And of course the best benefit is getting to meet so many people. Here are a few who posed with one of my books. The Assassins always choose Memory Hunter because that series is described as Mission Impossible meets Assassin’s Creed. Fun stuff.

Memory Hunter Assassin 2 Memory Hunter Fairy Memory Hunter Assassin

 

 

 

 

 

 

 

What could have been a problem?

Gama and I didn’t have any major issues, but it’s important to recognize that there are potential hazards with sharing a booth like we did. Make sure you’re a good fit with your partner and that the agreement is clear.

  1. Money. How to collect and track sales? We could have each handled our sales separately, but what if someone wanted to buy books from both of us? This actually happened more than once. We decided that we would use Gama’s Square account. That way only one of us had to apply for a Utah state tax license and we could sell all of our books through the same account. That meant all sales had to be tracked, both cash and credit. Gama will pay the tax and send me my net profit. I have access to the account, so there’s no question of trustworthiness, not that I would ever doubt Gama, but this way there’s no chance for the problem to come up.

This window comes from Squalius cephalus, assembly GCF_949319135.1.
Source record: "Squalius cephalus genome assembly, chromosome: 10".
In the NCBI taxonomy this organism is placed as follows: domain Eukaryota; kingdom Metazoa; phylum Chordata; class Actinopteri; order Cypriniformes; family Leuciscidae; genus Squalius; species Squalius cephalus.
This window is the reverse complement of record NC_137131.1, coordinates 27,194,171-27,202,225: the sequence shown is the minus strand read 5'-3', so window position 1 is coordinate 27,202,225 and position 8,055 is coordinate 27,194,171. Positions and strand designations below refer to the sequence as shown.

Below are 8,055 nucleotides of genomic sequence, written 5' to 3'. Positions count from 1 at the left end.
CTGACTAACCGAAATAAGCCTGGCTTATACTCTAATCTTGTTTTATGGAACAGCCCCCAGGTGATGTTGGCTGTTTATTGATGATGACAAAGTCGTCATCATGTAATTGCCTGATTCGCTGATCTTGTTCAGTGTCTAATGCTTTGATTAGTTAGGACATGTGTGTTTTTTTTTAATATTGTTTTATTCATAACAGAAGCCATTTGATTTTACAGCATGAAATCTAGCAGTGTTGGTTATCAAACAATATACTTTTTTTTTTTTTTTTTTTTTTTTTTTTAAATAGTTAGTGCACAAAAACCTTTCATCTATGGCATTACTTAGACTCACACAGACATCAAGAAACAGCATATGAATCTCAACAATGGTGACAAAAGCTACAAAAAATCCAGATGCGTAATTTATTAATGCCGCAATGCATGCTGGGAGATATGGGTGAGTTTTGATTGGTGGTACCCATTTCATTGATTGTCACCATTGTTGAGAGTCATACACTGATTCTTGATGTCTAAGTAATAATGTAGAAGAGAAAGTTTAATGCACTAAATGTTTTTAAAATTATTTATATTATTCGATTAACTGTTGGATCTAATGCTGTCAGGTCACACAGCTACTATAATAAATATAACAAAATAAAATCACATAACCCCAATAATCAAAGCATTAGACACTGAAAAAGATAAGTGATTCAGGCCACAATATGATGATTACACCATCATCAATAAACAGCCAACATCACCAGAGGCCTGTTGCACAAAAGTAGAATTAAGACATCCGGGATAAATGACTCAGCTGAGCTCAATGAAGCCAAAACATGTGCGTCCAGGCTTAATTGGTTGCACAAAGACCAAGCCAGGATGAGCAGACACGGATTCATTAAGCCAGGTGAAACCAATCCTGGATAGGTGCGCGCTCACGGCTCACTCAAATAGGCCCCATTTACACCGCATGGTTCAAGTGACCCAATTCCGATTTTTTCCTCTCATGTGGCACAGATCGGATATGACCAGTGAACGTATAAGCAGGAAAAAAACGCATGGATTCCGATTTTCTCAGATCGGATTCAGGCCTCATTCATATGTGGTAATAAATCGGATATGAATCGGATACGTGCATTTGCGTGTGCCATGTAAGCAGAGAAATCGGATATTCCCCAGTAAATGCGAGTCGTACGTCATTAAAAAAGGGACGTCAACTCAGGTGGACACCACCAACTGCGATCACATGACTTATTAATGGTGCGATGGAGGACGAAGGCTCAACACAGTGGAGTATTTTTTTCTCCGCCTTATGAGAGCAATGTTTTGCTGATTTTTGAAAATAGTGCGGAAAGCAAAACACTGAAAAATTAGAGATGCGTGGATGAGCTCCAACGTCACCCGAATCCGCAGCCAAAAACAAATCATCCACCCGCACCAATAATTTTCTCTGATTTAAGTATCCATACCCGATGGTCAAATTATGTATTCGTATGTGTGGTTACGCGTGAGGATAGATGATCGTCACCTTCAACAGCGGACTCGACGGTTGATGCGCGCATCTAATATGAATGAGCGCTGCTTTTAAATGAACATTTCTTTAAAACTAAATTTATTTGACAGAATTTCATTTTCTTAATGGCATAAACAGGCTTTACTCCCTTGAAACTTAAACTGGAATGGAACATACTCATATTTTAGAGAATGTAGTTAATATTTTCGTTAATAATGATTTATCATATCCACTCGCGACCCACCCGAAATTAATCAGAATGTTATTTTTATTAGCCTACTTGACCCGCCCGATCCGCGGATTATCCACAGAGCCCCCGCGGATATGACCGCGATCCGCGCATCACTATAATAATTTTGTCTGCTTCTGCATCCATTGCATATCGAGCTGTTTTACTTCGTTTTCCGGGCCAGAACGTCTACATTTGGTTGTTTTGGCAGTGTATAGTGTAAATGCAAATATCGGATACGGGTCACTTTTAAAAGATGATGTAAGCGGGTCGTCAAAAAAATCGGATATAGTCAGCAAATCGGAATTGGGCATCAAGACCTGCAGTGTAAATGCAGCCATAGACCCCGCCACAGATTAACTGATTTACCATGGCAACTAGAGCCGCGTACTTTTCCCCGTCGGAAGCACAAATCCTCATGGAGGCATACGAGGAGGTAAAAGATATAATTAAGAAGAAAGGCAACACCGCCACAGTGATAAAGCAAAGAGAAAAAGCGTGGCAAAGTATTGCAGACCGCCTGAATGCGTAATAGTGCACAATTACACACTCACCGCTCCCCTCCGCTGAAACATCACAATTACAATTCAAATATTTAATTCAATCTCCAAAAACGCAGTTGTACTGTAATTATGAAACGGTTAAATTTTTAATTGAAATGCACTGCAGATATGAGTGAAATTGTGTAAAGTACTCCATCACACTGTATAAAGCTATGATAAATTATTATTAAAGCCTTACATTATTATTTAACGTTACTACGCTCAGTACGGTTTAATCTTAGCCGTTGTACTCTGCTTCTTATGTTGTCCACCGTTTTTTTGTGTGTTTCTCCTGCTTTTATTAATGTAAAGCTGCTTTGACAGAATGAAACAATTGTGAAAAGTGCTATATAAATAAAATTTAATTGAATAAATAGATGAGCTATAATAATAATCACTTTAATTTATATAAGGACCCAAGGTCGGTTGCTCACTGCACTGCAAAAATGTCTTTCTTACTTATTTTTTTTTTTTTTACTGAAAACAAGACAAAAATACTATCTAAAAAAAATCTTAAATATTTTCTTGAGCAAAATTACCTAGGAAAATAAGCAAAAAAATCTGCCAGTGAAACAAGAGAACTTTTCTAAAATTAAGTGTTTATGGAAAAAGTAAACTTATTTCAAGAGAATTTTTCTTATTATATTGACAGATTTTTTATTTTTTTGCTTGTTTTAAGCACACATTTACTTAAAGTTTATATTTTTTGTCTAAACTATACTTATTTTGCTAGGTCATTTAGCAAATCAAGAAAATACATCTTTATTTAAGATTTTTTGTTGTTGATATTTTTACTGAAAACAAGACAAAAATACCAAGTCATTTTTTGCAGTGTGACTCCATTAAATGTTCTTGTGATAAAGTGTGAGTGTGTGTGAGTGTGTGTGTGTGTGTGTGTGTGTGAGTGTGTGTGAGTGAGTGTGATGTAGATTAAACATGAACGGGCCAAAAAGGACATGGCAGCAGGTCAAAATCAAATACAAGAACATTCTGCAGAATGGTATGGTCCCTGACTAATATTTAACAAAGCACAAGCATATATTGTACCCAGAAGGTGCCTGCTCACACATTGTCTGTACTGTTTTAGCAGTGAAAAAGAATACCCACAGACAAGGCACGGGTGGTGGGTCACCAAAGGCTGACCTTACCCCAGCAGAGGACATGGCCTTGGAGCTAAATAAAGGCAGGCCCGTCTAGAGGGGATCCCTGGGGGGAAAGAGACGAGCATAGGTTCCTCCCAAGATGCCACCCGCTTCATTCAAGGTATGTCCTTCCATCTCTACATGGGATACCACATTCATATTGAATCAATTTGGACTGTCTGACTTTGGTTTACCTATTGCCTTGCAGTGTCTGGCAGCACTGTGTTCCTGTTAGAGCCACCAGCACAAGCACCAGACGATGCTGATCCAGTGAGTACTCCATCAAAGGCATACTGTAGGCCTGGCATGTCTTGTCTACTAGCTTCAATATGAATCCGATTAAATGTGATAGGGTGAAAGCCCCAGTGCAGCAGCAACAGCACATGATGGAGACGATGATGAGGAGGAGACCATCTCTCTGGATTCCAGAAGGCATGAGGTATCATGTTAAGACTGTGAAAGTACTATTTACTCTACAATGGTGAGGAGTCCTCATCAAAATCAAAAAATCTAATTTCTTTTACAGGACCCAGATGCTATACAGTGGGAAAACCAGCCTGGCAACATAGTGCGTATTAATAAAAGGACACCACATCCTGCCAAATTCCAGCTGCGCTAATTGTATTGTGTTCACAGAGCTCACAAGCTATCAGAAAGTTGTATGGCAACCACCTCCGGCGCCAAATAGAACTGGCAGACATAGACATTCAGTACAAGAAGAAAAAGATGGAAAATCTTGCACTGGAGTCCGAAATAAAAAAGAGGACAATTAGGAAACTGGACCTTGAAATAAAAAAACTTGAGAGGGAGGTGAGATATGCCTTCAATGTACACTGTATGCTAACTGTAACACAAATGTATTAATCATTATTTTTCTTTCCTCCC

2. Stealing each other’s sales. Our books target similar audiences, so we could have run into issues with each of us trying to sell over the other and in effect stealing the other’s sales. We didn’t have that problem because we both acted like professionals. We did have an instance where one of my over-eager kids interrupted Gama’s pitch to pitch one of my books too, but we discussed that and made sure everyone understood the importance of giving each of us the necessary space to work. We actually ended up cross-selling each other’s books quite a bit. The goal is always to find the book that best fits the reader’s tastes. We both made sales, and readers are happy. They’ll buy again.
  3. There are certainly other potential issues, like personality conflicts, issues with sharing the table space equally, etc, but we didn’t run into those. Most potential issues can be resolved with open communication and bilateral respect, but it’s important to consider them when considering a vendor partner.

Will I share a booth again?